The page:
PG&E to Accelerate Removal of Scott Dam Due to its Lack of Seismic Stability

Pacific Gas and Electric Company (PG&E) has raised concerns about the seismic stability of Scott Dam, and plans to restrict water flow to lower the water level in the reservoir. This will be an expedited measure to limit potential seismic instability of the dam. The decision has been influenced by a recent analysis by the utility’s engineering consultant, which shows that the proposed restriction will improve the dam’s expected stability and safety performance during a major earthquake.

PG&E owns and operates Scott Dam and Lake Pillsbury, including the rest of the Potter Valley hydropower project. In the meantime, the spillway gates at the top of the dam will remain open, causing Lake Pillsbury to be 26% lower than it normally is, leading into spring. According to PG&E, with the dam gates remaining open, water availability will be similar to dry year conditions experienced in 2020 and 2021.

Environmental group Friends of the Eel River has long questioned the seismic safety of the Potter Valley Project due to its location near the Bartlett Springs fault, an active landslide on the southern abutment, and a giant boulder that fits right behind the dam. However, due to laws about the confidentiality of infrastructure vulnerabilities, that information is secret. The district manager for the Russian River Flood Control and Water Conservation Improvement District, Elizabeth Salomone, stated that the news was “devastating for the Mendocino County Russian River watershed,” as the upper portion of the Russian River is reliant on Lake Mendocino, which is a reservoir that does not see them through extended drought periods.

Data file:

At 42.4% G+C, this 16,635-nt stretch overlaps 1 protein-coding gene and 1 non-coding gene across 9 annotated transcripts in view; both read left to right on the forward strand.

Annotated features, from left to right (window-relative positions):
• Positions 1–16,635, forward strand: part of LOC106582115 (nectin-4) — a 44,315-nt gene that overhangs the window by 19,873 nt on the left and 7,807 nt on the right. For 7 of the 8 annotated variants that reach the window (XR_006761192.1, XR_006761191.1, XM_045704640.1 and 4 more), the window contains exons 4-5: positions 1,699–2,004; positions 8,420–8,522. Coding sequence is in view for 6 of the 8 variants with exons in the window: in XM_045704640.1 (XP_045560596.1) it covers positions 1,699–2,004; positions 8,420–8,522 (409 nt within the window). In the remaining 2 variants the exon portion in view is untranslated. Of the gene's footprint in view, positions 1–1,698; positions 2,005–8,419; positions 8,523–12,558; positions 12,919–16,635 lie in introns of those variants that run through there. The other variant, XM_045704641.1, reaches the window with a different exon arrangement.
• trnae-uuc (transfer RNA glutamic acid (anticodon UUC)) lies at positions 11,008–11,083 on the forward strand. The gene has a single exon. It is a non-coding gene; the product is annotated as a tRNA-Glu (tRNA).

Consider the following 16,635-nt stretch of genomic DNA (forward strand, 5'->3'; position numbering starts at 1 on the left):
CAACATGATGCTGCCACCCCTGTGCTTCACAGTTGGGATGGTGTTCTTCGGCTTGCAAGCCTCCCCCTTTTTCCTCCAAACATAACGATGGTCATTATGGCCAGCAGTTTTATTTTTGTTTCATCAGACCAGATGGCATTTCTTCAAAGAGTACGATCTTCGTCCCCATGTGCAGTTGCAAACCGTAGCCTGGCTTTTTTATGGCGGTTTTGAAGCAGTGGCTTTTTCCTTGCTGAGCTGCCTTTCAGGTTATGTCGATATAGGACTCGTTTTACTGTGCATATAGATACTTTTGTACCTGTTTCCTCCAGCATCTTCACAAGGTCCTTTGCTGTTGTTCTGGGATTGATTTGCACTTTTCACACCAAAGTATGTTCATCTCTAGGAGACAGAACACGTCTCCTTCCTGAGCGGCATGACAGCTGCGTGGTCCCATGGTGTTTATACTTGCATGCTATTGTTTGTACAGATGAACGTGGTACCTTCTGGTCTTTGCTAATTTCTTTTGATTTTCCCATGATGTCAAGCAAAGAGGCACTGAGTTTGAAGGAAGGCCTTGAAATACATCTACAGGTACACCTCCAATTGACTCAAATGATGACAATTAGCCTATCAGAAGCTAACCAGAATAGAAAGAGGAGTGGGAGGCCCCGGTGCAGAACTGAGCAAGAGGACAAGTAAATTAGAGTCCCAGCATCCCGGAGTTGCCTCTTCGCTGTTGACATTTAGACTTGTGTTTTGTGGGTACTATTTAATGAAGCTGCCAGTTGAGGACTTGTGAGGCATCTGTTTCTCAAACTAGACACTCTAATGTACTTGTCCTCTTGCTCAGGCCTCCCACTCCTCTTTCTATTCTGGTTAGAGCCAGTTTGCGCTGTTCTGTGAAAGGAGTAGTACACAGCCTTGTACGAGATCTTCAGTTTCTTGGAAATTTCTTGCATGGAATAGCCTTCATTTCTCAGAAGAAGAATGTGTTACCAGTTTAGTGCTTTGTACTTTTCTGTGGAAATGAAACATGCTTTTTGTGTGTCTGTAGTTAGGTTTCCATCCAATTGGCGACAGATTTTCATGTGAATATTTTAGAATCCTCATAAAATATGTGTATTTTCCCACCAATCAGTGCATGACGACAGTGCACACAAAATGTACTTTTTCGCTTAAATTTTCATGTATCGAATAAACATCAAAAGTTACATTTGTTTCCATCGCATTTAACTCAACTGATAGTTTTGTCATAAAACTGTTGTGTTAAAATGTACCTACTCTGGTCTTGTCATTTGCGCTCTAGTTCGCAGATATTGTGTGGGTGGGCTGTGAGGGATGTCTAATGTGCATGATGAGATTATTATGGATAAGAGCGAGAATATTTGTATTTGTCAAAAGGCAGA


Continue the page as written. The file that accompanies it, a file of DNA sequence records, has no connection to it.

PG&E is yet to submit a plan to remove the dam, but it is already planning to submit a variance request to manage the flows out of Lake Pillsbury to keep the levels in the reservoir low. The Potter Valley Irrigation District has a separate contract with PG&E for its water. Janet Pauli, a representative of the Irrigation District, said that a lot of uncertainty remains, but she is expecting this year’s grapes to make it through the cold.

One of the Potter Valley Project’s mitigation measures is releasing cold water for salmon from the bottom of the Lake Pillsbury reservoir into the Eel River. Charlie Schneider, the Lost Coast Project Manager for California Trout, has stated that the habitat below the dam does not make up for the habitat behind the dam, which is inaccessible to the fish. California Trout has long advocated for the full removal of the Potter Valley Project, including Cape Horn Dam and the Van Arsdale reservoir in Potter Valley. Schneider said that California Trout’s main concern is “to make sure that this obsolete project that’s kind of falling apart now is still able to take care of the fishery and manage its impact on the Eel River in that interim period before the project is decommissioned…so we want to make sure that the ultimate outcome here is dam removal, which is going to benefit the river and the fishery, but in that interim period, we want to make sure we’re not killing off all the fish.”

PG&E has not submitted a plan to remove the dam, but it is considering the expedited partial or full removal of Scott Dam as a long-term mitigation measure. The utility company is in the process of developing a plan to surrender the entire Potter Valley hydropower project.

Active NorCal

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